Not only had I come very close to acting out with this girl who seemed to me all too eager to participate in such forbidden games, I out-and-out fell in love with her. My head was a mess, and I knew I needed to get out of that situation or I would eventually give in. Ergo, I moved away from my hometown for a few months, living with my best friend in Port Huron, Michigan while I got over my feelings for “J”. When I returned to Hastings, the very same day, with her mother’s help, “J” called me. I still don’t know how she found out I was back. Maybe it was purely coincidental. Whatever the case, she wanted to see me. I was pleasant but explained that I was just too busy to come visit her anymore (a lie). After that I didn’t see for several years. She was about 8 or 9 when I saw her again—she was by herself selling candy bars for some school thing or other. The last time I saw her she was 10. This was at a local park, where I’d gone to snap some photos of ponds for an art project. She asked me for a hug, which I gave her . . . reluctantly. To this day I still have feelings for her. She was my first real love, and as they say, you never quite get over those.
The second time I threw myself into religion was around age 23. I had again moved to Tennessee and was living with my grandparents. I attended church faithfully with them every Sunday morning and evening, and sometimes on Wednesday nights too. I participated in a Christmas play, and even gave a lecture one night. I started working for the church’s treasurer at his used car lot. He was a corrupt and greedy man who exploited his costumers and kept two sets of books. One of his good friends was a racist who once told his daughter to bash a small black girl in the head with a rock. He and my grandfather regularly went out together and met up with poor women for sexual liaisons. My grandmother knew of these things and looked the other way, as did I at the time. The spirit is willing but the flesh is weak, as the saying goes. That’s the justification many Christians make to themselves for such things. Had I adopted the same philosophy, I likely would’ve wound up in prison. Thank God I didn’t.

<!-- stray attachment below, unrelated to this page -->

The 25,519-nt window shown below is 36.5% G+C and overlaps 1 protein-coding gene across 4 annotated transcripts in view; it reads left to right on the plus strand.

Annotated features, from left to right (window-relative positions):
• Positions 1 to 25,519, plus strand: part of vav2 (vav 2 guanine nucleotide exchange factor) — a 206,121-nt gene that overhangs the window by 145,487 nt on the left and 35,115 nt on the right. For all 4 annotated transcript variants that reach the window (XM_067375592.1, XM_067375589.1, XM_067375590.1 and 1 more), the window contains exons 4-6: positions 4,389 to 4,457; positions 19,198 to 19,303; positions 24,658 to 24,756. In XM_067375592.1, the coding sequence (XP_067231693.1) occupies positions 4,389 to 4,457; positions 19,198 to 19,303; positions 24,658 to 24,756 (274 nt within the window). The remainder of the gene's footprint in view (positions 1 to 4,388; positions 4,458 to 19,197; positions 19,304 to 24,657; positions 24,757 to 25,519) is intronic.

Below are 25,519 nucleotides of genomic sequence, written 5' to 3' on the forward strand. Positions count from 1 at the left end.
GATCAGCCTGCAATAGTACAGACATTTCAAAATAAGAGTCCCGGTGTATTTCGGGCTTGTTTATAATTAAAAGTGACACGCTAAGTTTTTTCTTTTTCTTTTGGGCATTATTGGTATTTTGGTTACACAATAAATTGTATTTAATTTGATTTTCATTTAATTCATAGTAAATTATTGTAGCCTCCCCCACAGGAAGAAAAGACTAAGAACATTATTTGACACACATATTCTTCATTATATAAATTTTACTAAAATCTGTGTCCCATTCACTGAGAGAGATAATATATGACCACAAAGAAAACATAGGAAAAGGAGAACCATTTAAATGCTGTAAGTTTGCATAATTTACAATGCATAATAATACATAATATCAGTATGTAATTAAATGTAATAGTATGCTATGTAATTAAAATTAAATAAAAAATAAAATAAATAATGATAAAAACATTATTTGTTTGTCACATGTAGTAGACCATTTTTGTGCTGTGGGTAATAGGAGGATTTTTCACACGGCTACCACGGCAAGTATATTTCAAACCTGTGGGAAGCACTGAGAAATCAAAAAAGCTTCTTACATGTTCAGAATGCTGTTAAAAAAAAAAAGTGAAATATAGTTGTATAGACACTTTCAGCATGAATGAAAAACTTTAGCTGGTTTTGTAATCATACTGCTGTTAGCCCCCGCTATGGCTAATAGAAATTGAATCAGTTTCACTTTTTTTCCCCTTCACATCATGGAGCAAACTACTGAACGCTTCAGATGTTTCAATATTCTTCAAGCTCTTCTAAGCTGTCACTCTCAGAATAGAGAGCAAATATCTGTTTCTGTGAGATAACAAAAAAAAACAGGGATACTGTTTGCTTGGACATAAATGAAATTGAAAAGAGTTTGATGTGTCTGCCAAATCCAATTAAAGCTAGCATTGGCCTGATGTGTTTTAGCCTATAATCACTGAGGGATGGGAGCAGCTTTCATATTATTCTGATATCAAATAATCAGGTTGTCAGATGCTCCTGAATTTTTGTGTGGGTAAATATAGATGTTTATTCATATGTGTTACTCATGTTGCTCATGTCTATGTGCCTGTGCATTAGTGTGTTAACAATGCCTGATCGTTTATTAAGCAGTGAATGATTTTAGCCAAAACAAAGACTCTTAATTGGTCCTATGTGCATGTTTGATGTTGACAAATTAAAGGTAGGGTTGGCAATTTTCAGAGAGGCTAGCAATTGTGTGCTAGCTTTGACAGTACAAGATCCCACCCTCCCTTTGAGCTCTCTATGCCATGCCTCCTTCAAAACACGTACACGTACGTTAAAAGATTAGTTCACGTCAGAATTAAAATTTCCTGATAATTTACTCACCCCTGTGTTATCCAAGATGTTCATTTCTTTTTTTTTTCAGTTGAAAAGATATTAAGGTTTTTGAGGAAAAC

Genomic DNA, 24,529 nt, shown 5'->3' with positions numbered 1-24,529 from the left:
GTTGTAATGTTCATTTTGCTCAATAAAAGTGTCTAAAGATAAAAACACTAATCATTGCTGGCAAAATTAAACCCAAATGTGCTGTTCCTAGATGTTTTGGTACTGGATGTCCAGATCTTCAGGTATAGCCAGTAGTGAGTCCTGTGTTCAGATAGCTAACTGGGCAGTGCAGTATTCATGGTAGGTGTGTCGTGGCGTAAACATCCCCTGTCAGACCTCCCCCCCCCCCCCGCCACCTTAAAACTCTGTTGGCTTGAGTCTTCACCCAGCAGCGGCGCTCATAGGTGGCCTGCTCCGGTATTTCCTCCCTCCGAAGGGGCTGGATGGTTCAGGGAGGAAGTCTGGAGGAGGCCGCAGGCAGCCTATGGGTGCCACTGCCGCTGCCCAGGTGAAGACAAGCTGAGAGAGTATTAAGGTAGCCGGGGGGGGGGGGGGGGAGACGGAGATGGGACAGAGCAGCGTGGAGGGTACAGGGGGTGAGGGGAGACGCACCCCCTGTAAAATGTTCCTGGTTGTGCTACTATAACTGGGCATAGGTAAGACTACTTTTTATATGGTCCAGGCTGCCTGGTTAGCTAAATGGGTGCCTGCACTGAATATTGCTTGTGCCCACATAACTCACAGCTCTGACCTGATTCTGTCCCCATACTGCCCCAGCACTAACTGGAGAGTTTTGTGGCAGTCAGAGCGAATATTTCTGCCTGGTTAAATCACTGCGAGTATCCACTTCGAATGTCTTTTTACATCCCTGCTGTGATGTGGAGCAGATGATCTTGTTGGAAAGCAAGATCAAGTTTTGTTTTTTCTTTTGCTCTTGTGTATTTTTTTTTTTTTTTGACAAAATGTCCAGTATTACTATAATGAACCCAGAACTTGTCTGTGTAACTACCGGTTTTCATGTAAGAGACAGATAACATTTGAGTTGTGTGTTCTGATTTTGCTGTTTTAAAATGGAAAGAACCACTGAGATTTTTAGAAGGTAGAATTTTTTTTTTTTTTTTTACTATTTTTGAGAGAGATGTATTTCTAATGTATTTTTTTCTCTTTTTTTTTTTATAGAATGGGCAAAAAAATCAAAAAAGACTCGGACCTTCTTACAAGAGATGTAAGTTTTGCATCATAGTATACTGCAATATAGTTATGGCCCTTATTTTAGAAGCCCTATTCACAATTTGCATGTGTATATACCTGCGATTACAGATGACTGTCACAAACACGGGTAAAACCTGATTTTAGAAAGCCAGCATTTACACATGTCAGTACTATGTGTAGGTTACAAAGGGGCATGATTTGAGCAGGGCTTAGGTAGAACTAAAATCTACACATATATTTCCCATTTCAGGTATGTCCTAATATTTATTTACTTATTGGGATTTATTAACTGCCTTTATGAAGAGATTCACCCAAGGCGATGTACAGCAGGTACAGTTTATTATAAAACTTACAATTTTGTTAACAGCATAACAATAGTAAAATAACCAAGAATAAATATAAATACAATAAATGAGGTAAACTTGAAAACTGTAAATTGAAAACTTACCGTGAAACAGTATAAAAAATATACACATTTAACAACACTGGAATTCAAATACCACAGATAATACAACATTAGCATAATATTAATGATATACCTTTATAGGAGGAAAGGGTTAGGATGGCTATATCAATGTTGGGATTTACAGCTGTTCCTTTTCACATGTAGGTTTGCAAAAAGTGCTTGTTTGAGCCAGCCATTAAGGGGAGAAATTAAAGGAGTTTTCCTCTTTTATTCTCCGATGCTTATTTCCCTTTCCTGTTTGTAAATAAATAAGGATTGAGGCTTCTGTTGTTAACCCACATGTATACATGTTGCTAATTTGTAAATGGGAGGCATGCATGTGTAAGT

Right about that time is when I began to actually read the Bible, to recognize and think about its many inconsistencies. It was that questioning of things I had long taken for granted which eventually led to me losing my faith, but that alone would not have caused it. I could always come back to the comforting notion that, while there were many errors and problems in the Good Book (it was recorded by men, and men were fallible), the essential truths were solid. But I quickly arrived at another problem, and it was this which finally did in my faith for good. That was a growing awareness of the fact that most of Christians I knew had long rejected the actual teachings of Jesus Christ in favor of a growing political ideology which posited pretty much the exact opposite of everything Jesus taught. As much as I tried, I could not write off this trend as a mere fad, and indeed this philosophy has only become more dominant and entrenched with time, culminating in the election of a man who clearly embodies none of the traits of Jesus or his immediate followers and yet somehow has come to be endorsed by the religious right. There was all the evidence I needed that Christianity was false, for how else could so many of Jesus’s purported followers get it so wrong?
This, of course, is nothing new. Many Christians of the Medieval era somehow came to believe that God wanted them to torture and murder anyone who didn’t conform to whatever the official teachings of the church was at the time when nothing in Christ’s gospel suggests anything of the kind. Later the church broke apart, forming Catholicism and Protestantism, and then the Protestant faith shattered into about a thousand different branches, all disagreeing on some matter of doctrine or other.
What has bubbled to the top of that mess over the last couple of decades is the vilest, most selfish and most hateful aspects of religion, and it shows no signs of stopping or slowing down. It all makes me very thankful that I will never have kids, because I would be terrified for the future of my descendants now if I did. Fascism and ultra-conformity are on the rise, and I should not be surprised to see the United States becoming the evil empire that must be defeated by the rest of the civilized world in the next world war. I have seen far too many supposed Christians endorsing what would amount to genocide against a number of groups, especially my own.
That might very well be the ultimate culmination of current trends, and there are plenty of signs pointing in this direction, but the biggest one to me is the outright rejection of Jesus’s teachings. Jesus endorsed the renunciation of worldly goods and a life of service to the poor. Modern Christianity has tacked in the other direction, as people like Joel Osteen and other prosperity preachers have never been more popular. As was demonstrated by Osteen’s behavior in the wake of Hurricane Harvey, these guys care more about their bottom line than about actually helping people as Christ charged them to do. Likewise, Jesus taught pacifism, telling his followers not to retaliate if attacked but rather to turn the other cheek. Modern conservative Christians, meanwhile, have embraced and endorsed nearly every possible form of violence—not just self-defense, which I could understand, but hawkish military offensives, capital punishment (remember that Jesus stopped a legally ordained execution in progress), the violent removal of illegal immigrants, corporal punishment of children, you name it.